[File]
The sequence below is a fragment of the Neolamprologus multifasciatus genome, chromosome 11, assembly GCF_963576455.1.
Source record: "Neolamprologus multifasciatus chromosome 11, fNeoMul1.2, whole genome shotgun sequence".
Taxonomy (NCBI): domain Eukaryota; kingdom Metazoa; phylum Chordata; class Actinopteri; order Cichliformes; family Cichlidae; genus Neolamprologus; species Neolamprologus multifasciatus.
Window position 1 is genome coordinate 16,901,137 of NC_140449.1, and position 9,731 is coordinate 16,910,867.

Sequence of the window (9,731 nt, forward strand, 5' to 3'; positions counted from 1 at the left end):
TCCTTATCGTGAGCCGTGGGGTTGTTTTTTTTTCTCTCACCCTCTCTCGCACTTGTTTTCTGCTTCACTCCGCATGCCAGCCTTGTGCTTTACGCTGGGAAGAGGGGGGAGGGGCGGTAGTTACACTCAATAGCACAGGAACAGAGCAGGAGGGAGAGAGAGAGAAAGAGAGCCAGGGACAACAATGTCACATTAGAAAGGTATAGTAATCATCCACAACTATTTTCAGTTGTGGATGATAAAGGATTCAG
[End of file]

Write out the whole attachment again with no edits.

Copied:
The sequence below is a fragment of the Neolamprologus multifasciatus genome, chromosome 11, assembly GCF_963576455.1.
Source record: "Neolamprologus multifasciatus chromosome 11, fNeoMul1.2, whole genome shotgun sequence".
Taxonomy (NCBI): domain Eukaryota; kingdom Metazoa; phylum Chordata; class Actinopteri; order Cichliformes; family Cichlidae; genus Neolamprologus; species Neolamprologus multifasciatus.
Window position 1 is genome coordinate 16,901,137 of NC_140449.1, and position 9,731 is coordinate 16,910,867.

Sequence of the window (9,731 nt, forward strand, 5' to 3'; positions counted from 1 at the left end):
TCCTTATCGTGAGCCGTGGGGTTGTTTTTTTTTCTCTCACCCTCTCTCGCACTTGTTTTCTGCTTCACTCCGCATGCCAGCCTTGTGCTTTACGCTGGGAAGAGGGGGGAGGGGCGGTAGTTACACTCAATAGCACAGGAACAGAGCAGGAGGGAGAGAGAGAGAAAGAGAGCCAGGGACAACAATGTCACATTAGAAAGGTATAGTAATCATCCACAACTATTTTCAGTTGTGGATGATAAAGGATTCAG